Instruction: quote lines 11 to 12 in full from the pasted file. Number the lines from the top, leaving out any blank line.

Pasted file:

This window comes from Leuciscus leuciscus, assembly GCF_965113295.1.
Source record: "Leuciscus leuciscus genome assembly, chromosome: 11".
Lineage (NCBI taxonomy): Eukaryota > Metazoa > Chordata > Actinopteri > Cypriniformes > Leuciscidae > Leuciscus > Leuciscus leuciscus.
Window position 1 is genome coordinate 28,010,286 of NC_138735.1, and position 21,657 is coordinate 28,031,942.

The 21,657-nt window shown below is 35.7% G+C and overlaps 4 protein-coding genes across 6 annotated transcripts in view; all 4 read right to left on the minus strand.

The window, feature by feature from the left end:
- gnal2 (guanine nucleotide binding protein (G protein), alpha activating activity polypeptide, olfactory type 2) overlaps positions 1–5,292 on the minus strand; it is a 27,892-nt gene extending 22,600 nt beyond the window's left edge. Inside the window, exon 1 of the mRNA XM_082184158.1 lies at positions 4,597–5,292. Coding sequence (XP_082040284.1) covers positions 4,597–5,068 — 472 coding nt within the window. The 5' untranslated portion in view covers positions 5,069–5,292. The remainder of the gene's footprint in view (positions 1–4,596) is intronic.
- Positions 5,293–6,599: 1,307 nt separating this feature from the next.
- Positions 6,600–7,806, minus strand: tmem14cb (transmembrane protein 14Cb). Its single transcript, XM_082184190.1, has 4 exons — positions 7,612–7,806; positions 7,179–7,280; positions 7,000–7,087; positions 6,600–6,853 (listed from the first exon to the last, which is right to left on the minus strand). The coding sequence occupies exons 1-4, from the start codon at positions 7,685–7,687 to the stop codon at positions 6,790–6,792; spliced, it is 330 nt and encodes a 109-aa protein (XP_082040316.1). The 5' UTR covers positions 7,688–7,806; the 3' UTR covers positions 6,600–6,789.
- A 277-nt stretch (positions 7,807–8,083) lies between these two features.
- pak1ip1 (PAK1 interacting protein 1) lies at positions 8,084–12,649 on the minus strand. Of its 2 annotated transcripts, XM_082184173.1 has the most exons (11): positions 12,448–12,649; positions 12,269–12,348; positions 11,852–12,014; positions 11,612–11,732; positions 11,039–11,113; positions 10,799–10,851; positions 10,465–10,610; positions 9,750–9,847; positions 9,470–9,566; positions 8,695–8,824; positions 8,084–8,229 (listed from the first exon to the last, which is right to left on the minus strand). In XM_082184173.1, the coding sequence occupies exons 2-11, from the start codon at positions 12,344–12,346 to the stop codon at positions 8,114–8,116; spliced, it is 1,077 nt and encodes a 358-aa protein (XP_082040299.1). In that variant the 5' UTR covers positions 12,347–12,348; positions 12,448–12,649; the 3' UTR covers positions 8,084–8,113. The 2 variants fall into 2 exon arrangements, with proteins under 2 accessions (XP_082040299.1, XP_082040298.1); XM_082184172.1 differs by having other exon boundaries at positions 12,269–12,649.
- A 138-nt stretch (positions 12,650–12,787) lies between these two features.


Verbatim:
- pak1ip1 (PAK1 interacting protein 1) lies at positions 8,084–12,649 on the minus strand. Of its 2 annotated transcripts, XM_082184173.1 has the most exons (11): positions 12,448–12,649; positions 12,269–12,348; positions 11,852–12,014; positions 11,612–11,732; positions 11,039–11,113; positions 10,799–10,851; positions 10,465–10,610; positions 9,750–9,847; positions 9,470–9,566; positions 8,695–8,824; positions 8,084–8,229 (listed from the first exon to the last, which is right to left on the minus strand). In XM_082184173.1, the coding sequence occupies exons 2-11, from the start codon at positions 12,344–12,346 to the stop codon at positions 8,114–8,116; spliced, it is 1,077 nt and encodes a 358-aa protein (XP_082040299.1). In that variant the 5' UTR covers positions 12,347–12,348; positions 12,448–12,649; the 3' UTR covers positions 8,084–8,113. The 2 variants fall into 2 exon arrangements, with proteins under 2 accessions (XP_082040299.1, XP_082040298.1); XM_082184172.1 differs by having other exon boundaries at positions 12,269–12,649.
- A 138-nt stretch (positions 12,650–12,787) lies between these two features.